I feed big squares out in the fields, of course, with the mud, the gang loves to spread it around to lay in it. Ugh.
I just doesn't seem really feasible to use a feeder for big squares due to their weight, size and PITA handling complexity.
Has anyone had a strike of genius and found a way to reduce waste with the big squares?
Taking out only a few flakes a day would be the brilliant thing to do to start, but I do try to save my back and avoid heavy lifting if at all possible and I love the convenience and peace of mind of knowing they have "all-they-can-eat" hay in front of them at all times.
Why not make a box that sits a couple feet off the ground with a lid? And just space out boards or PVC to make mouth-width gaps. Then you can just drop the bale in from a comfortable carrying position and they can't trample it into the ground.
The problem with big squares is that they can not be manoeuvred well. I am afraid if I built a wooden box that the square will break it upon landing (if it lands wrong or imperfectly, which is will happen... Just the way it is!).
I did a box for rounds, but they are much much less heavy and so much more manoeuvrable!
This is a picture of a feeder we made. This is for big rounds but you could easily make these for big squares.
We bought "horse panels" at our local farm store, "Runnings Farm and Fleet". The horse panels are like the cattle or hog panels but have very small squares so a horse can't get a foot caught. They are 60" tall by 12'. We cut them in half ending up with two, just under 30" sections, 12' long which we then fastened together to make a circle. Instant bale feeder for about $40.00 .
For a square feeder, I think you would need to buy 2 panels so you could have the two 12' sections, and then cut two 3' or so sections for your ends to make a rectangle for the big squares. From your second panel you would have enough left over to make more end pieces for more feeders.
You can cut these panels with a bolt cutter. Then you need to have a hand held grinder to grind all the sharp ends smooth for safety. It is a bit of work and time, but you end up with a decent feeder that one person can move alone, for not much $$. You set your bale where you want it and then plop the feeder over the bale.
We have been using 5 of these feeders for 6 months or so and they are working well. No injuries and they are holding up well. I would not use them with foals as a foal hoof is small enough to get caught.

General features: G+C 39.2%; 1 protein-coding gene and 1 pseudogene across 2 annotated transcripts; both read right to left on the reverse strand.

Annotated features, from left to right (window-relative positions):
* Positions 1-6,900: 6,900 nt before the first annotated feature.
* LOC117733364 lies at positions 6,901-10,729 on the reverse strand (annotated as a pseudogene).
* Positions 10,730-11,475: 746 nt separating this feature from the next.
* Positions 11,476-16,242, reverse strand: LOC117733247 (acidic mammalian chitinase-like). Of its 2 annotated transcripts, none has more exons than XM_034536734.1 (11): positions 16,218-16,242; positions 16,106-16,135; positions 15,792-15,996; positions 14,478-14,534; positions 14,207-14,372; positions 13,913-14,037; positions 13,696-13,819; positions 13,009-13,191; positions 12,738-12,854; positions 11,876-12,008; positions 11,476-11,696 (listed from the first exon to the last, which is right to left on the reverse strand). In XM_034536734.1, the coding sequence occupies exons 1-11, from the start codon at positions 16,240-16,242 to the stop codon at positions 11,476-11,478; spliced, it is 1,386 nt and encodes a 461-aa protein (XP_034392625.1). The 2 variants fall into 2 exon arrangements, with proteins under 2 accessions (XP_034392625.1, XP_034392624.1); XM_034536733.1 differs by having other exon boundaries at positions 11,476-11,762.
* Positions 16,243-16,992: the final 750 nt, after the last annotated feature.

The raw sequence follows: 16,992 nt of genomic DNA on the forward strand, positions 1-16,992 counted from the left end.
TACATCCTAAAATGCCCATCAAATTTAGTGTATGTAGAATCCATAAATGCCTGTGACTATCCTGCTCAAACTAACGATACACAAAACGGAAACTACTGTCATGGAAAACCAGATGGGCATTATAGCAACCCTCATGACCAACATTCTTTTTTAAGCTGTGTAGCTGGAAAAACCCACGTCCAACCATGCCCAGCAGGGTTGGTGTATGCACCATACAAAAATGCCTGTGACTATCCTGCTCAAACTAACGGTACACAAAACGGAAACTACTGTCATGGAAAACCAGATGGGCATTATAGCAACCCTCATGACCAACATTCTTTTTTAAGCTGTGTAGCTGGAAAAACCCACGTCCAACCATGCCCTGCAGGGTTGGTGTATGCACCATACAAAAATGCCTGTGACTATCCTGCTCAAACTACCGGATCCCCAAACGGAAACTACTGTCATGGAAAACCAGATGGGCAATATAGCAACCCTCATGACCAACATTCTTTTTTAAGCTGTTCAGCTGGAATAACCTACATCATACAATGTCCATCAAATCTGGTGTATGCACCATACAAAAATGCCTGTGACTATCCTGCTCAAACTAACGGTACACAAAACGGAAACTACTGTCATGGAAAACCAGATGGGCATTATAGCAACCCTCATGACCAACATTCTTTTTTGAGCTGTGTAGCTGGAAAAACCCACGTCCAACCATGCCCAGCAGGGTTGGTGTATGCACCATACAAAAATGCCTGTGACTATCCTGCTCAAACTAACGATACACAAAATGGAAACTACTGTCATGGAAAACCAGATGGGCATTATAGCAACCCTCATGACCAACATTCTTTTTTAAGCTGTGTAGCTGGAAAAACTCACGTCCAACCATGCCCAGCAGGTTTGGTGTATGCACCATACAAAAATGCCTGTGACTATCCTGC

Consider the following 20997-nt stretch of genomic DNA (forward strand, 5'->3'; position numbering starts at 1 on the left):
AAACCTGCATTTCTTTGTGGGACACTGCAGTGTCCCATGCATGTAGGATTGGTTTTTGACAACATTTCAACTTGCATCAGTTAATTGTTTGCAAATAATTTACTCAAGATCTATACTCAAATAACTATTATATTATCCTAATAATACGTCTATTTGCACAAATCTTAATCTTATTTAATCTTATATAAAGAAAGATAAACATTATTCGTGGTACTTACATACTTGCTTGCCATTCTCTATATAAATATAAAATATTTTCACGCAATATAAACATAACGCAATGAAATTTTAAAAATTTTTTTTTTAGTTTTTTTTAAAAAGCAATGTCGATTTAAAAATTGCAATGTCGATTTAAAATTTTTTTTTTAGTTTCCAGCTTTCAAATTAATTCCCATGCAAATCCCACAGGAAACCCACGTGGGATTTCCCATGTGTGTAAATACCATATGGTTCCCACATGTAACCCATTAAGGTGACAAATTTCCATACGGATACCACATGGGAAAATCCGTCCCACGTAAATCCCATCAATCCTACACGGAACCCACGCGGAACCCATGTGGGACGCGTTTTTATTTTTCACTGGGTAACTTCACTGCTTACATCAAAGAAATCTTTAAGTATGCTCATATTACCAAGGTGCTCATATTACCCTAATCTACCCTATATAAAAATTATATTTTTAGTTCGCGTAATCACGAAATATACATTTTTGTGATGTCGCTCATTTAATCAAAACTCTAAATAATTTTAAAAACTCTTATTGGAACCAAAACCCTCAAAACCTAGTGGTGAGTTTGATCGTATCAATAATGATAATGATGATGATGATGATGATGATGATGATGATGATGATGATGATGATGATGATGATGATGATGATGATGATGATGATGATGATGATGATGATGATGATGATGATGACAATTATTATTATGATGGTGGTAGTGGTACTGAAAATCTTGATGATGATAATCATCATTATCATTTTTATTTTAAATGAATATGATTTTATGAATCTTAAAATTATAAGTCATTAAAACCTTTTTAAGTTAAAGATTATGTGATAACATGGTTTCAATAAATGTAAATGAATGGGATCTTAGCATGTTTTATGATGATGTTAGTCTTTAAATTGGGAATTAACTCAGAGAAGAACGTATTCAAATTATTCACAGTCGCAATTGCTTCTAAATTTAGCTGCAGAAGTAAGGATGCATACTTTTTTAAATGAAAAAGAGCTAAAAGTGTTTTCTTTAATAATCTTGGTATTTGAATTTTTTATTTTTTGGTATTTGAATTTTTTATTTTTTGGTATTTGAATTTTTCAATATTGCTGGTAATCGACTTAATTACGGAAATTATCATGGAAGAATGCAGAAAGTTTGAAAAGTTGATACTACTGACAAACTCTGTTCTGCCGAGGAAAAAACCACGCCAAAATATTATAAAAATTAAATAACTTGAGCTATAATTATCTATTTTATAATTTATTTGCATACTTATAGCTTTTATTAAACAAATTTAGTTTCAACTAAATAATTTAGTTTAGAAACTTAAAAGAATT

How about a hay ring, with straight panels down each side, or farm gates to make the straight panels? My hay ring unbolts to make two half circles. If you don't need to move the holder, you could plant a post and hang a gate for easy access for loading a new bale in.
I built my feeder and it sounds similar to the one you made. I used 4 X 4's in the corners, cut down to about 5 feet high and then used decking boards for the sides. Mine has the "loading side" as a gate that I pull off to re-load another bale. I do have a couple of skids in the bottom to keep the bale off the ground but the next time it is empty I am going to add some 2x8's with small spaces over the skid to create a real floor. I just recently added a roof to the feeder by adding a couple of 4x4's in the center of opposite side about 7 feet tall then added a few cross braces with a tarp fitted on for a roof. I can loosen the tarp and pull it back on the loading side and then just secure it back down when the bale is in there. Takes mine about 3 weeks to go through a bale so I wanted to make sure it stayed relativeley dry it there.
I use rounds but they are huge rounds and we drop them off the bed of the truck or trailer into the open side of the feeder and they bounce off the walls (all posts and concreted in) and I have not had a problem in 2 years with any of the boards breaking.
Yes, they are easy to move, although a bit "floppy". I can get them close to the bale, then schooch them up and over, if that makes any sense . I am careful to not drop a bale on them as I think they would squish, but so far the horses haven't bent them at all.
I made it with pipe and fittings from Lowes. I did not add the collapsing sides, I just put a small lip to keep the hay from sliding out and added the roof. I used 2x6's for the hay floor. I am in the processing of making 4 more. I have about $700 in each one. They could be made of wood entirely but my guys would eat it too, so I just bit the bullet and paid for the more expensive pipe. It should last longer than me...so I'm happy with that. My bales are round, about 1000#s.